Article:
David Gallop, the Chief Executive of the NRL has well and truly reached his use-by date and needs to move on. There are no longer places in sport for what seems to be biased individuals who put their own opinions and beliefs ahead of the good of the game.
Not only was Gallop the major player behind the controversial stripping of Melbourne Storm's 2007 and 2009 Premierships, he has further incited thousands of Rugby League fans by comparing them to terrorists and making the following remarks after being booed at AAMI Park on Sunday;
"I never really go for that whole passion line, I mean, terrorists are passionate about what they do and, you know, that doesn't make it right. I obviously didn't enjoy it, but I'm absolutely confident we made the right decision."
When pressed on his use of the term terrorist, Gallop, in reference to the recent 10-year anniversary of the 9/11 attacks, responded;
"Well, it's a topical one at the moment. Passion is a bad excuse and it gets used too much in sport… Passion isn't something that is an excuse for poor behaviour."
Yes David, it is topical at the moment… However using a vocal crowd as a reference to the 9/11 attacks is simply ridiculous. What kind of example are you setting for sports fans, players, officials and administrators all over the globe?
In addition to this, booing occurs at sporting events all over the world and is all part of what makes a home-ground advantage, advantageous. Furthermore, to imply passion doesn't belong in sport is absolutely ridiculous as passion is the key factor in what makes sport enjoyable for both players and fans. If there was no passion, there'd be no emotion, and if there was no emotion, there'd be no purpose.
The 46-year-old, who was born in Canberra and lives in Sydney, is a self-confessed Canberra Raiders fan and seems to have a disliking of Melbourne Storm. Sadly for Gallop and the NRL, this passionate disliking of his is ruining the game as Rugby League falls even further behind Australian Rules Football.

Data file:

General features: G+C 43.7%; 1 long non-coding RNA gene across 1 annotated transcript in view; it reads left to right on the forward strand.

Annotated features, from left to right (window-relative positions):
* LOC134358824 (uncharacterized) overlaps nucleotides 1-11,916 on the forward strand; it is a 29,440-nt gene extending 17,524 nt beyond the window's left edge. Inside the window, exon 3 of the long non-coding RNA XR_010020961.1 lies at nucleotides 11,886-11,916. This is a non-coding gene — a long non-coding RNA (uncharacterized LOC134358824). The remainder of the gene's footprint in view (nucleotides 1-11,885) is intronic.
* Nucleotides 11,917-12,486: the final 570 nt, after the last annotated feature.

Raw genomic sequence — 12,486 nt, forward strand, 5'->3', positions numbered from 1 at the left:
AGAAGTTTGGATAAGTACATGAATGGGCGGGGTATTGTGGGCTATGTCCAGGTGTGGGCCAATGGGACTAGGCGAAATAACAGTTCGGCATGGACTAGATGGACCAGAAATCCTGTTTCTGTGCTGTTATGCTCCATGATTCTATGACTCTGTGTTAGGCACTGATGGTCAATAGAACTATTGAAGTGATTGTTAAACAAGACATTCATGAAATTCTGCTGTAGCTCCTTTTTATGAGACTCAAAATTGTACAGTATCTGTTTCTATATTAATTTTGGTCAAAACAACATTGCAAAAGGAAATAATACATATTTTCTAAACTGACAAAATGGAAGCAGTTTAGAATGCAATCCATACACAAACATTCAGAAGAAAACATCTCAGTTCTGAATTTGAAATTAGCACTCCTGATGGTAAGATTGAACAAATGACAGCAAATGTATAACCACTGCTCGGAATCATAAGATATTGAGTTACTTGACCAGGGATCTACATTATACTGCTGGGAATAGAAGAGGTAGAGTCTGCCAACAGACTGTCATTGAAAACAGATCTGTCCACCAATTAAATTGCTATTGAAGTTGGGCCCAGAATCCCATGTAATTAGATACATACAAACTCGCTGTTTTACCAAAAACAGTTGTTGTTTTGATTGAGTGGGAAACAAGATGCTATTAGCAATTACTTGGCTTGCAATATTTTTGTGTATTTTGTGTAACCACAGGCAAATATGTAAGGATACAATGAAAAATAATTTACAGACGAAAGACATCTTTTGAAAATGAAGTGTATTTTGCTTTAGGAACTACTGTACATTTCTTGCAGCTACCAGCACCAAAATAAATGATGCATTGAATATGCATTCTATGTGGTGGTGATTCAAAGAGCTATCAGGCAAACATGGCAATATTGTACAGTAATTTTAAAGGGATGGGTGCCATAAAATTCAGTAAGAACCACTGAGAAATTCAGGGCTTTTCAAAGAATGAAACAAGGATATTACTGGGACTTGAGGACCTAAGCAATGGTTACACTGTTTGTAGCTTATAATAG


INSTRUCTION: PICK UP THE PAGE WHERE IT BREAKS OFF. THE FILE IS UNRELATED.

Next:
Having been in the role since February 2002, the NRL has failed to capture new markets and grow at the same rate as the AFL has and one of the key factors behind this is the AFL's willingness to take risks, as seen by the expansion to the Gold Coast and Greater Western Sydney. Having been in the NRL for almost 2 decades now, the Melbourne Storm presented an ideal opportunity for the game to grow however despite the Storm becoming one of the NRL's most successful clubs, the growth of the sport hasn't been seen at the grass-roots level in Melbourne.
This presents the question… What are the factors behind the popularity of the Storm?
There are a few, including Melbournians simply love sport however another major reason is that statements like those Gallop has recently made, along with stripping the Storm of 2 premierships, will ensure Melbournians get behind their boys simply to, "Stick it up those in charge." That's what us Melbournians love to do!
When people look back through the NRL record books in 50 years time and see two ugly looking gaps, the reality of Gallop's actions will hit home. The Canterbury Bulldogs were found guilty of salary cap breaches earlier in the decade and were stripped of their points for that season, that's fine. Carlton and Essendon in the AFL were also found guilty of similar breaches in the past and were both fined heavily, that too is fine. However simply awarding no premiership is not the answer.
Andrew Demitriou, the equivalent of Gallop in the AFL, is a strong, intelligent, ruthless man however at all times his actions are justified, fair and for the overall good of the game. Gallop however seems to be quite the opposite and his biased views and actions are ruining the NRL.
It's time to move on.
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